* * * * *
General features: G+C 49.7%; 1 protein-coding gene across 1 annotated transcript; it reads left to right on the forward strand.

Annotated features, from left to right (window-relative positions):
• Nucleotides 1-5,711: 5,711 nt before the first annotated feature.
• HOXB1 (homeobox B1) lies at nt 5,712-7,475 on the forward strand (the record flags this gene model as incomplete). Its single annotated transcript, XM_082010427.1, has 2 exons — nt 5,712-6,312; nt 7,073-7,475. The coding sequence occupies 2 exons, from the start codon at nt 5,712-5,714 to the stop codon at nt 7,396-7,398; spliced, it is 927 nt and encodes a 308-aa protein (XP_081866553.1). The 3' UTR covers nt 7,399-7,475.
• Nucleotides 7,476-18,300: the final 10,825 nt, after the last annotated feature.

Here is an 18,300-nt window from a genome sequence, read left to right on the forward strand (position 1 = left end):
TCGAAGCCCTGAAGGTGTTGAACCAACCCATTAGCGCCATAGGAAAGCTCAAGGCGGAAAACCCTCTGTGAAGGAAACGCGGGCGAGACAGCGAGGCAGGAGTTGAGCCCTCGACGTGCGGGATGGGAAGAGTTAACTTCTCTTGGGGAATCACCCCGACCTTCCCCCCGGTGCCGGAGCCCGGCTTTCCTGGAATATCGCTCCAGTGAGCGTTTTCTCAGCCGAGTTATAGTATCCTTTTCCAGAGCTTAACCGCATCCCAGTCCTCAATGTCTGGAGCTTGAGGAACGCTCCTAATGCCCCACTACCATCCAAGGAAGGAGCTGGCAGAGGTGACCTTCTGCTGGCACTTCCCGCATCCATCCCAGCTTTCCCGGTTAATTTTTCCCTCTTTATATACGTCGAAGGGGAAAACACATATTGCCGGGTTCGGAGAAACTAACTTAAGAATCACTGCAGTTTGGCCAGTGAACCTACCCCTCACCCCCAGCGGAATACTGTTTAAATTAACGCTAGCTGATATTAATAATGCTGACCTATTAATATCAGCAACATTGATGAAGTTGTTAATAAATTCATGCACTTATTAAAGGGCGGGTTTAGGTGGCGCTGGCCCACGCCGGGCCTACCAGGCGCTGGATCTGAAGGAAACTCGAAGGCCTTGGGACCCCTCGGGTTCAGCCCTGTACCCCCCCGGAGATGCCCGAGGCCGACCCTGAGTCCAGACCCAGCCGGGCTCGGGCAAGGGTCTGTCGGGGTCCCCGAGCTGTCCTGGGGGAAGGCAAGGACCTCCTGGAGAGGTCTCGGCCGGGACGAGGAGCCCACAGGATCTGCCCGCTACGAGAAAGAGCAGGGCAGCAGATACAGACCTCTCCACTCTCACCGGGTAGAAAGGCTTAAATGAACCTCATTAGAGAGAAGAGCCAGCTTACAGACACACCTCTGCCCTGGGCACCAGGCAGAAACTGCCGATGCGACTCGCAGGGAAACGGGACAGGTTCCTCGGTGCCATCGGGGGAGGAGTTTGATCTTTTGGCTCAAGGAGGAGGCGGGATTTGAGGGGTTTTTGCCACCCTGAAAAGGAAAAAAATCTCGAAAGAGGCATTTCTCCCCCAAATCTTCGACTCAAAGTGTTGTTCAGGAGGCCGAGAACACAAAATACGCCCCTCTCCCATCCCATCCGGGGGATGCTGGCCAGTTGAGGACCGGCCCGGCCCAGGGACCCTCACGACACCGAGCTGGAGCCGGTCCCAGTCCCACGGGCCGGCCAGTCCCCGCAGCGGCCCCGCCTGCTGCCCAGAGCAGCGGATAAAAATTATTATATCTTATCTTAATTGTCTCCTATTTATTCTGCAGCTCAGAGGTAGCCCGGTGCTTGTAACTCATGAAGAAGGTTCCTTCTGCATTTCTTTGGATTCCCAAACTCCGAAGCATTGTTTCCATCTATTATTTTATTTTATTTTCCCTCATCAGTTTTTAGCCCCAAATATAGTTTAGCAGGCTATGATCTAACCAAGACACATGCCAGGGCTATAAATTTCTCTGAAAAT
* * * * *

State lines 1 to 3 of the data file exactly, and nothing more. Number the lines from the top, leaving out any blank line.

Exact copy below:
General features: G+C 49.7%; 1 protein-coding gene across 1 annotated transcript; it reads left to right on the forward strand.

Annotated features, from left to right (window-relative positions):
• Nucleotides 1-5,711: 5,711 nt before the first annotated feature.